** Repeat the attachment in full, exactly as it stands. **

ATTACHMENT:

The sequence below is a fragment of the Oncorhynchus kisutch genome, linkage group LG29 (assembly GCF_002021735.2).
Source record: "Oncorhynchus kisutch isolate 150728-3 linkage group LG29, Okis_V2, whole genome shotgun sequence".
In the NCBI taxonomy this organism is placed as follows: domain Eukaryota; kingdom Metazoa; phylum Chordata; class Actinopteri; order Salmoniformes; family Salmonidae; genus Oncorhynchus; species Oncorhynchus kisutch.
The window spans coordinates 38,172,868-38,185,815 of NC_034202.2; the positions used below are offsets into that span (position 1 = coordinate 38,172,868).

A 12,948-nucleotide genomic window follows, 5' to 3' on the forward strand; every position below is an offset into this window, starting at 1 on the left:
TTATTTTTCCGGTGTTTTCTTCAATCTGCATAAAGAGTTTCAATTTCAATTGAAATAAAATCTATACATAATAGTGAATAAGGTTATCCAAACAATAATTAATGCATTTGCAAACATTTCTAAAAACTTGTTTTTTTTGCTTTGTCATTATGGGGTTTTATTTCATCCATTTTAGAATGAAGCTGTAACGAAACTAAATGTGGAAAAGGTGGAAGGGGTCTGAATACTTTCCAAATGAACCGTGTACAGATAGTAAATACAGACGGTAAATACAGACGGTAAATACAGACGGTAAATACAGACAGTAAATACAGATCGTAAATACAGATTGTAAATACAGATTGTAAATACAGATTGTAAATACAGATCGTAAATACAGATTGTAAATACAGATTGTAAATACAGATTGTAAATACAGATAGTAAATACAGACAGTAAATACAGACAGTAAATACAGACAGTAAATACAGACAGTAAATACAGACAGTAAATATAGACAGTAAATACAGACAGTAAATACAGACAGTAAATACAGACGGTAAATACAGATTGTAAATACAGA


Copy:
The sequence below is a fragment of the Oncorhynchus kisutch genome, linkage group LG29 (assembly GCF_002021735.2).
Source record: "Oncorhynchus kisutch isolate 150728-3 linkage group LG29, Okis_V2, whole genome shotgun sequence".
In the NCBI taxonomy this organism is placed as follows: domain Eukaryota; kingdom Metazoa; phylum Chordata; class Actinopteri; order Salmoniformes; family Salmonidae; genus Oncorhynchus; species Oncorhynchus kisutch.
The window spans coordinates 38,172,868-38,185,815 of NC_034202.2; the positions used below are offsets into that span (position 1 = coordinate 38,172,868).

A 12,948-nucleotide genomic window follows, 5' to 3' on the forward strand; every position below is an offset into this window, starting at 1 on the left:
TTATTTTTCCGGTGTTTTCTTCAATCTGCATAAAGAGTTTCAATTTCAATTGAAATAAAATCTATACATAATAGTGAATAAGGTTATCCAAACAATAATTAATGCATTTGCAAACATTTCTAAAAACTTGTTTTTTTTGCTTTGTCATTATGGGGTTTTATTTCATCCATTTTAGAATGAAGCTGTAACGAAACTAAATGTGGAAAAGGTGGAAGGGGTCTGAATACTTTCCAAATGAACCGTGTACAGATAGTAAATACAGACGGTAAATACAGACGGTAAATACAGACGGTAAATACAGACAGTAAATACAGATCGTAAATACAGATTGTAAATACAGATTGTAAATACAGATTGTAAATACAGATCGTAAATACAGATTGTAAATACAGATTGTAAATACAGATTGTAAATACAGATAGTAAATACAGACAGTAAATACAGACAGTAAATACAGACAGTAAATACAGACAGTAAATACAGACAGTAAATATAGACAGTAAATACAGACAGTAAATACAGACAGTAAATACAGACGGTAAATACAGATTGTAAATACAGA